By encouraging customer loyalty, you can bring more value to your brand. For example, when you answer a question in your community, other users see it and are able to vote for answers or share their own opinion. This sort of transparency shows the brand in a favorable light and helps build a following of loyal customers.

There’s a flipside:

Quality user-generated content doesn’t just create itself. Brand communities require participation of company staff members (you) to survive. By providing your users multiple, easy-to-use channels to leave feedback, you increase the chances to communicate with your customers.

People are lazy

Everyone knows that people are lazy by nature. Internet users don’t want to read long walls-of-text and they’re not keen on writing long posts either. Site visitors overwhelmingly type in short spurts (certainly not in essay format, unless they have a point to make). When you look at blog comments you are consistently met with comments such as:

“Wow, really helpful! Thanks☺”

These comments don’t really provide much value, but they are usually the ones littering the majority of discussions that aren’t moderated.

All links must lead to your community

Communities need to be linked to be noticed not only by Google but also by your target audience. Here are some strategies to do just that:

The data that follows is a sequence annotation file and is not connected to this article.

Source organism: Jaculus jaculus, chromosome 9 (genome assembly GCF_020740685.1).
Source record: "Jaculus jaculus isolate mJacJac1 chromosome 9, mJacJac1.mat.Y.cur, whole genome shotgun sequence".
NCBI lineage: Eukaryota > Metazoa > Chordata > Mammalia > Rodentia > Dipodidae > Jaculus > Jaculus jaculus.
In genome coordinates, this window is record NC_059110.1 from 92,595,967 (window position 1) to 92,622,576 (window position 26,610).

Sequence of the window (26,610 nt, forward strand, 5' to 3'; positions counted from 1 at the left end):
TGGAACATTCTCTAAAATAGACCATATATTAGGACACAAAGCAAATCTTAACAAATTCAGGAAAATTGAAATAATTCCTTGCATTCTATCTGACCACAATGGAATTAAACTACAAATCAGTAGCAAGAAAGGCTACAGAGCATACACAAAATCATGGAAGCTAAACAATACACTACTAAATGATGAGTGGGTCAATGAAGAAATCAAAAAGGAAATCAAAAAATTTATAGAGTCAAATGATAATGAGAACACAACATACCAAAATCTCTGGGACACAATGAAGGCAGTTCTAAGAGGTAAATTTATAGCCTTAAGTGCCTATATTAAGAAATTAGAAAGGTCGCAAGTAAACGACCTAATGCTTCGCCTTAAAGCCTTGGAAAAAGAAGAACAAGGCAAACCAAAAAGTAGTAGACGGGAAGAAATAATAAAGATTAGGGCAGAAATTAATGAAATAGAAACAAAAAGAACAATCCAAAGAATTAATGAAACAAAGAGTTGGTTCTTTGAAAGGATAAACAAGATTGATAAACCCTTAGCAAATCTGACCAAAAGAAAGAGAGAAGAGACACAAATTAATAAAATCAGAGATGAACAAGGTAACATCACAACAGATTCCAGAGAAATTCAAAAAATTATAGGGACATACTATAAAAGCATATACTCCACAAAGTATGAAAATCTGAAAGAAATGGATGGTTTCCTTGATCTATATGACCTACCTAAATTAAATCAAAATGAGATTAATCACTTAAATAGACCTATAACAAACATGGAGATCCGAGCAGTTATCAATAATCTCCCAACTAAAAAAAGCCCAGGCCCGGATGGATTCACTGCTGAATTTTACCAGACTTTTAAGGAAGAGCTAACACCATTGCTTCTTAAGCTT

· Try to reach out to as many sites as possible so that they can link to your community. Specifically, you should focus on linking specific community discussions.
· Whenever someone asks you a previously addressed question on social media, through a blog or any other medium, remember to link your community discussion.
· Link to discussions when communicating privately to your customers. This will not only save you time in writing out duplicate answers, your customers can also read about alternate thoughts on the matter.

Reach out to your user base

Announce your community in your blog and site landing pages. By linking to your blog on your high traffic pages, you increase the probability of that traffic trickling down to your community.

Sometimes you must spend money to attract the user base you need. By reaching out to your user base in Facebook or signing up for targeted Google Adwords, your community traffic can get a big boost.

Reevaluate your online presence

Sometimes you can easily engage with your customers on forums or social media — and sometimes you just can’t. If customer requests on social media or a standalone forum falls on deaf ears, it may be time to pull the plug.

Conclusion…

Businesses need to weigh the resources of maintaining the page and the benefit it brings them. Many companies are joining the trend of closing down their Facebook pages and YouTube accounts due to a lack of engagement and traffic.

Helprace (http://helprace.com) is a customer service software to make your company the envy of your competitors. Helprace allows you to stay ahead of the curve with a feedback community centered around your brand. Helprace also offers a ticketing (helpdesk) system and a knowledge base to keep your company literature centralized.

For more information on our wide range of services & to find out how we can make your company a winner among your customers, contact us at sales@helprace.com